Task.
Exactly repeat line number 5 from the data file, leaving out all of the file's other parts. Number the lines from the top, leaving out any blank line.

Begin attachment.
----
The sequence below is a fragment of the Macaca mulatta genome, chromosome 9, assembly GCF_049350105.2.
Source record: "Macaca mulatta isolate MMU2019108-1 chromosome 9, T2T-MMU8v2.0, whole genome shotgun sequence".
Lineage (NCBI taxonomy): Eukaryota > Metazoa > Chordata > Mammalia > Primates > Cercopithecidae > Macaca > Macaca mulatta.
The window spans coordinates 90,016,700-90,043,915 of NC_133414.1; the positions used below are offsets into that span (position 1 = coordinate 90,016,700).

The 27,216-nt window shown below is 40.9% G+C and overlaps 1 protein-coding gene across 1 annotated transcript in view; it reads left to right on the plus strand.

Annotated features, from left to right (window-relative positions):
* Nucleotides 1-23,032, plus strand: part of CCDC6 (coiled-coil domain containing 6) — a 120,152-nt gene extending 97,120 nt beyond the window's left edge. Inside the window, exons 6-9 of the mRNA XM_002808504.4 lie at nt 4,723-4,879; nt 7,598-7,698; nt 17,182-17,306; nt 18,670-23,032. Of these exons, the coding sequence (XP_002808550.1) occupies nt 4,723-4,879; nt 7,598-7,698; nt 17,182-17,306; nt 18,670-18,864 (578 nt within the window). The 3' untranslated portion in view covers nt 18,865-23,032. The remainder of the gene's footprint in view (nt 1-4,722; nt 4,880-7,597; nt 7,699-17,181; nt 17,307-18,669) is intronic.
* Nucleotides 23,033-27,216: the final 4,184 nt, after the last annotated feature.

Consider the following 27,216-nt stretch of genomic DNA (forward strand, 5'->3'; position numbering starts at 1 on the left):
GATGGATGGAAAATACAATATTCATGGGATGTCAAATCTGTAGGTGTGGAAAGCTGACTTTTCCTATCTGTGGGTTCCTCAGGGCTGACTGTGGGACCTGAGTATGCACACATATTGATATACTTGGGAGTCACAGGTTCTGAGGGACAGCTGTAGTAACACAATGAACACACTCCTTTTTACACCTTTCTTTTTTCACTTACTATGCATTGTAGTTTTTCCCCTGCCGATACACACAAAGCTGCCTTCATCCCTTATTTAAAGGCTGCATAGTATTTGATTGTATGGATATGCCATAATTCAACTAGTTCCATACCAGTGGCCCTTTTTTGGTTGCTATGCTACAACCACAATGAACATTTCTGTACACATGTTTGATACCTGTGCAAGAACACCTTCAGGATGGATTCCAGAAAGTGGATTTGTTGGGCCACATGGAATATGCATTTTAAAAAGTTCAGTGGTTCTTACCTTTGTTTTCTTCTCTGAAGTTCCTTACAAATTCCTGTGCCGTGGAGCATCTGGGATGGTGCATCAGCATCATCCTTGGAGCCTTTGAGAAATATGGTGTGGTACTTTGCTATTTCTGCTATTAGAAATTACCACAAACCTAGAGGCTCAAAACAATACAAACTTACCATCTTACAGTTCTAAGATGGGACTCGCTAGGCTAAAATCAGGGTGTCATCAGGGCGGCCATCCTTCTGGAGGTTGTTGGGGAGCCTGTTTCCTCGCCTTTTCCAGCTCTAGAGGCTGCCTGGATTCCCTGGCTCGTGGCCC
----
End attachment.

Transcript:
The 27,216-nt window shown below is 40.9% G+C and overlaps 1 protein-coding gene across 1 annotated transcript in view; it reads left to right on the plus strand.